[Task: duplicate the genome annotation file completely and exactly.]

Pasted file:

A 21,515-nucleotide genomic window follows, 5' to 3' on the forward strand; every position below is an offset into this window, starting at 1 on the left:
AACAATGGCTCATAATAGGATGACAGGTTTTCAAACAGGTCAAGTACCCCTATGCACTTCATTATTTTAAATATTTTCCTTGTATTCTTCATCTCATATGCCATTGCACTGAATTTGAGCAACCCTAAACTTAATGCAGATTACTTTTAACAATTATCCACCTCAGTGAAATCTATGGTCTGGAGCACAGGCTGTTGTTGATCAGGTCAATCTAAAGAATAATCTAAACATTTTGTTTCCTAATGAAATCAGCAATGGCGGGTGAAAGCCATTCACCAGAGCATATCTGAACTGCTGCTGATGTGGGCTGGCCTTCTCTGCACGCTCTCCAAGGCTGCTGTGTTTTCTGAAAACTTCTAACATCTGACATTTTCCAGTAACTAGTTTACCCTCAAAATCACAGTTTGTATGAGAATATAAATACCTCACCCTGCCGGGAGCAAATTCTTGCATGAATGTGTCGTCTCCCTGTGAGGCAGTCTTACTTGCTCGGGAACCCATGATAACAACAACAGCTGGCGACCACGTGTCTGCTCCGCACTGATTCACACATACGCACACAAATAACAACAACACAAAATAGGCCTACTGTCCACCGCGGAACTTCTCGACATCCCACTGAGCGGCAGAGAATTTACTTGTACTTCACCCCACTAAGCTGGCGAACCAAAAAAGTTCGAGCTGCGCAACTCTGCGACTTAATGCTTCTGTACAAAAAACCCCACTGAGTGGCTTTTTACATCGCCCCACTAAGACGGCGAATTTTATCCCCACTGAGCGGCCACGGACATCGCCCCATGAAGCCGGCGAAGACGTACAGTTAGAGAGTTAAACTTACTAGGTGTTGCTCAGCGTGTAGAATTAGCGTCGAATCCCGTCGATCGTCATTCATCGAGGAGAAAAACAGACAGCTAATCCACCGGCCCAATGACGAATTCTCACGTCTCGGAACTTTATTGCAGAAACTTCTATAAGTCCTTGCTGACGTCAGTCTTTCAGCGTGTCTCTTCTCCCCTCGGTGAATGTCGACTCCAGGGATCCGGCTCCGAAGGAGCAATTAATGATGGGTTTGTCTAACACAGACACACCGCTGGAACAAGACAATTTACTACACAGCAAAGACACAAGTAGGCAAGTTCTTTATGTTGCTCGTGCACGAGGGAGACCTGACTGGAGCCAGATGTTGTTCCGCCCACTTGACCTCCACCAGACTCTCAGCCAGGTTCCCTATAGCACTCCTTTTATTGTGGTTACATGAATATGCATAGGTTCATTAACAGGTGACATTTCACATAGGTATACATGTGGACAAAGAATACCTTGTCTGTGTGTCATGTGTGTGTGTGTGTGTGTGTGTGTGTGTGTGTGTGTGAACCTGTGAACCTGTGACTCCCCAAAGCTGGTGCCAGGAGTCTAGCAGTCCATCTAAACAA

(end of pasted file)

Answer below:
A 21,515-nucleotide genomic window follows, 5' to 3' on the forward strand; every position below is an offset into this window, starting at 1 on the left:
AACAATGGCTCATAATAGGATGACAGGTTTTCAAACAGGTCAAGTACCCCTATGCACTTCATTATTTTAAATATTTTCCTTGTATTCTTCATCTCATATGCCATTGCACTGAATTTGAGCAACCCTAAACTTAATGCAGATTACTTTTAACAATTATCCACCTCAGTGAAATCTATGGTCTGGAGCACAGGCTGTTGTTGATCAGGTCAATCTAAAGAATAATCTAAACATTTTGTTTCCTAATGAAATCAGCAATGGCGGGTGAAAGCCATTCACCAGAGCATATCTGAACTGCTGCTGATGTGGGCTGGCCTTCTCTGCACGCTCTCCAAGGCTGCTGTGTTTTCTGAAAACTTCTAACATCTGACATTTTCCAGTAACTAGTTTACCCTCAAAATCACAGTTTGTATGAGAATATAAATACCTCACCCTGCCGGGAGCAAATTCTTGCATGAATGTGTCGTCTCCCTGTGAGGCAGTCTTACTTGCTCGGGAACCCATGATAACAACAACAGCTGGCGACCACGTGTCTGCTCCGCACTGATTCACACATACGCACACAAATAACAACAACACAAAATAGGCCTACTGTCCACCGCGGAACTTCTCGACATCCCACTGAGCGGCAGAGAATTTACTTGTACTTCACCCCACTAAGCTGGCGAACCAAAAAAGTTCGAGCTGCGCAACTCTGCGACTTAATGCTTCTGTACAAAAAACCCCACTGAGTGGCTTTTTACATCGCCCCACTAAGACGGCGAATTTTATCCCCACTGAGCGGCCACGGACATCGCCCCATGAAGCCGGCGAAGACGTACAGTTAGAGAGTTAAACTTACTAGGTGTTGCTCAGCGTGTAGAATTAGCGTCGAATCCCGTCGATCGTCATTCATCGAGGAGAAAAACAGACAGCTAATCCACCGGCCCAATGACGAATTCTCACGTCTCGGAACTTTATTGCAGAAACTTCTATAAGTCCTTGCTGACGTCAGTCTTTCAGCGTGTCTCTTCTCCCCTCGGTGAATGTCGACTCCAGGGATCCGGCTCCGAAGGAGCAATTAATGATGGGTTTGTCTAACACAGACACACCGCTGGAACAAGACAATTTACTACACAGCAAAGACACAAGTAGGCAAGTTCTTTATGTTGCTCGTGCACGAGGGAGACCTGACTGGAGCCAGATGTTGTTCCGCCCACTTGACCTCCACCAGACTCTCAGCCAGGTTCCCTATAGCACTCCTTTTATTGTGGTTACATGAATATGCATAGGTTCATTAACAGGTGACATTTCACATAGGTATACATGTGGACAAAGAATACCTTGTCTGTGTGTCATGTGTGTGTGTGTGTGTGTGTGTGTGTGTGTGTGTGTGAACCTGTGAACCTGTGACTCCCCAAAGCTGGTGCCAGGAGTCTAGCAGTCCATCTAAACAA